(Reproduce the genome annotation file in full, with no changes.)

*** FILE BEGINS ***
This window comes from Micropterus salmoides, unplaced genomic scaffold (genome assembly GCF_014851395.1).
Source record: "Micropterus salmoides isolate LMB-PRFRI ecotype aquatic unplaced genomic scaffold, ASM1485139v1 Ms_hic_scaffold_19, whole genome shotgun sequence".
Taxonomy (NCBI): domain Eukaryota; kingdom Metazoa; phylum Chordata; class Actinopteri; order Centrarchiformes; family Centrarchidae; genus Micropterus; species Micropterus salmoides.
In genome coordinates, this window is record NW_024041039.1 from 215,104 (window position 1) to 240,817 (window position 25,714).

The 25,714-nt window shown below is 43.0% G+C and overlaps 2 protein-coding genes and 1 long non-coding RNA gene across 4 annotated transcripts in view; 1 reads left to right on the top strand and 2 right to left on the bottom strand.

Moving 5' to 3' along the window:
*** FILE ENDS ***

This window comes from Micropterus salmoides, unplaced genomic scaffold (genome assembly GCF_014851395.1).
Source record: "Micropterus salmoides isolate LMB-PRFRI ecotype aquatic unplaced genomic scaffold, ASM1485139v1 Ms_hic_scaffold_19, whole genome shotgun sequence".
Taxonomy (NCBI): domain Eukaryota; kingdom Metazoa; phylum Chordata; class Actinopteri; order Centrarchiformes; family Centrarchidae; genus Micropterus; species Micropterus salmoides.
In genome coordinates, this window is record NW_024041039.1 from 215,104 (window position 1) to 240,817 (window position 25,714).

The 25,714-nt window shown below is 43.0% G+C and overlaps 2 protein-coding genes and 1 long non-coding RNA gene across 4 annotated transcripts in view; 1 reads left to right on the top strand and 2 right to left on the bottom strand.

Moving 5' to 3' along the window: